When I moved to Nashville a little over a year ago, I warned friends that I was simultaneously going to use the move as an excuse to do a fade from social media like Facebook.
The reason? Facebook had changed–or maybe the people using it had changed–since I first started using it a decade earlier. What was once like a friendly bunch of water-cooler chit-chat had become increasingly strident and nasty, and less and less of it was about the goings-on in my friend’s actual lives, and more and more an exercise in either virtue-signalling (my nomination for the Official Narcotic of the New Millennium), or punching at shadows for the Outrage of the Day.
We were being manipulated, and we should have known it. It was pitting friends against friends, while looting mountains of data about our lives, attitudes, physical locations, and relationships. And increasingly, I was beginning to notice that I felt worse about my life and the people in it after I launched the Facebook application than before.
Facebook: Our Own Private Iago
My best guess as to what’s going wrong? It’s that we’ve become a generation of addicts to the dopamine rush we get when our friends signal their social approval to something we’ve done with the various “Like”s, comments, or retweets.
More, changes to Facebook’s algorithms now hide all but the most active engagements from your timeline. This slight change in the mechanics of the system had an enormous effect: encouraging incrementally more strident and over-the-top position-taking, ratcheting up the reactions of those who identify with your positions, and making invisible anyone in your life who does not feel as strongly. The lack of visibility of everyone but those who agree or disagree strongly with you then becomes a social cue that your more strident position-taking is normal, and the ratchet continues until all subtlety of discussion is lost. Suddenly, friends who agree with each other on 95% of all issues suddenly feel like blood enemies over small differences we’ve ourselves magnified to huge size.
Pocket-sized Big Brother
More recently, it’s becoming increasingly obvious how very much spying these social networks are doing on your every activity. Want a scare in your life? Go to Facebook’s Settings > General page, and click the little blue link at the bottom to request a download of all the data Facebook (admits) it has on you. The KGB and Stasi never dreamed of having this kind of tracking data that we’ve all willingly given up to Facebook, including our every movement, our relationships, beliefs, and tastes in everything from music to dishwashers.
Similarly, Google and Apple keep location maps of everywhere your phone travels, logging your every movement since your first booted up your iPhone or Android phone and let it enable Location Services.
Used Google Maps to find your way to the mall yesterday? Google remembers where you went, when you left, and whether you were speeding along the way. Asked your Amazon or Google smart speaker for anything? Your every word is now stored on their servers. It’s truly shocking how many moments of our life are being monitored. And increasingly, all these companies are willing to use all this data to do more than just sell you products.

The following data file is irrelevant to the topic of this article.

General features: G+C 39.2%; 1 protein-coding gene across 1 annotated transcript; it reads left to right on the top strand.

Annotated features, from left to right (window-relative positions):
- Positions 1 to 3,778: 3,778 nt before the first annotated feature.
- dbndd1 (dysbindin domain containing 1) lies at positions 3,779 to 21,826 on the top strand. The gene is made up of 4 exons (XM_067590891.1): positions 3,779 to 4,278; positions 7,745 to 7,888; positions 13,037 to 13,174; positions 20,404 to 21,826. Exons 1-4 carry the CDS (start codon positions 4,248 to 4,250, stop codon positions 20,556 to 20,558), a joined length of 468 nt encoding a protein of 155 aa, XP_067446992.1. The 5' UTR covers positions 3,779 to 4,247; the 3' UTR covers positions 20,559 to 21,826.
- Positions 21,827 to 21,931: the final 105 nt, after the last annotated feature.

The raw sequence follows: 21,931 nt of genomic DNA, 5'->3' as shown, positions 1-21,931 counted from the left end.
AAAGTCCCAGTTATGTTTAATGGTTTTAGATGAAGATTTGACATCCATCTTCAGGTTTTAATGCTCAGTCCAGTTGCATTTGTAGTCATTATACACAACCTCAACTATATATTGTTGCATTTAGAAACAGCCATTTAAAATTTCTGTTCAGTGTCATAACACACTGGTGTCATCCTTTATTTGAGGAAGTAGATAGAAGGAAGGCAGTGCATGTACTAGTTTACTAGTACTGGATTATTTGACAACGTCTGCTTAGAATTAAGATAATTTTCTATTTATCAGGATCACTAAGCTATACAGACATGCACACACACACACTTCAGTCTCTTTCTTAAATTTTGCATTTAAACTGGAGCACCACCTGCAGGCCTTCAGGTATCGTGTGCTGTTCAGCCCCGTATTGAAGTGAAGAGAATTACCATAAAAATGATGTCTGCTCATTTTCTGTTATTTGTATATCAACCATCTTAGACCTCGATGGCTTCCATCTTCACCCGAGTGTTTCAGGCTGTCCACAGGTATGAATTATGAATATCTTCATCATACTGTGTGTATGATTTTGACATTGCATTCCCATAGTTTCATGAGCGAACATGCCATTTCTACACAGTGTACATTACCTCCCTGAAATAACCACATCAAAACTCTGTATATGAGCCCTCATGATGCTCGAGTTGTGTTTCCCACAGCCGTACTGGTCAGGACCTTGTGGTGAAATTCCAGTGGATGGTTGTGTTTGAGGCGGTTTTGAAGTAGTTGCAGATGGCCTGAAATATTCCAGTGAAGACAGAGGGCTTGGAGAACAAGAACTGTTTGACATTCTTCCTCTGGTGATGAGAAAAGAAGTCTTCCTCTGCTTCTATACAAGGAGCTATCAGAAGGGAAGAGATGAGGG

Google already actively skews search results to put forward points of view it believes are more acceptable, even if they’re objectively less relevant and even overtly propagandistic in nature. Politically incorrect YouTube channels are being demonetized on a massive scale; Twitter has been stripping hundreds of thousands of followers from people they find objectionable; and Facebook is increasingly hiding or “correcting” news items they disagree with.
Recently, Facebook has been getting a lot of negative attention for helping facilitate the mining of personality and political data on tens of millions of people during the past election, but was actually celebrated when such mining helped a different candidate the election before. The real trouble is that all of these companies have so very much data about our personal lives, and we let them have it. This was bad when they behaved like disinterested utilities, but it’s now clear they’re willing to take sides, and there seem to be less and less restraints on using what they know about you to get results they want.
Back to the Blog
I’m still piecing my opinions together on all this (which is part of why I’m writing this blog entry–to write is to think, after all). That said, I think I’m going to be quite a bit more circumspect in my use of Facebook and other social media for the foreseeable future.
To all my friends who last saw me on Facebook (where this blog entry automatically cross-posts), please don’t take my lack of activity on the site as a sign that I don’t still love you all. I’m just becoming increasingly convinced that Facebook itself is a friend I don’t want to share many confidences with. I’ve deleted the app off all my mobile devices (this is where much of the spying comes from), and will likely be using the Facebook website more infrequently, and yes, more for business than personal reasons.
I’ll likely be reviving this blog for sharing thoughts on matters of more personal concern (such as this). If I write something you want to comment on, I’d encourage you to use the blog’s comment feature, or message me directly–I may not see comments you post to Facebook. And as always, feel free to contact me via email, phone, or text — my contact info’s right on the Contact Me page at pbickford.wordpress.com.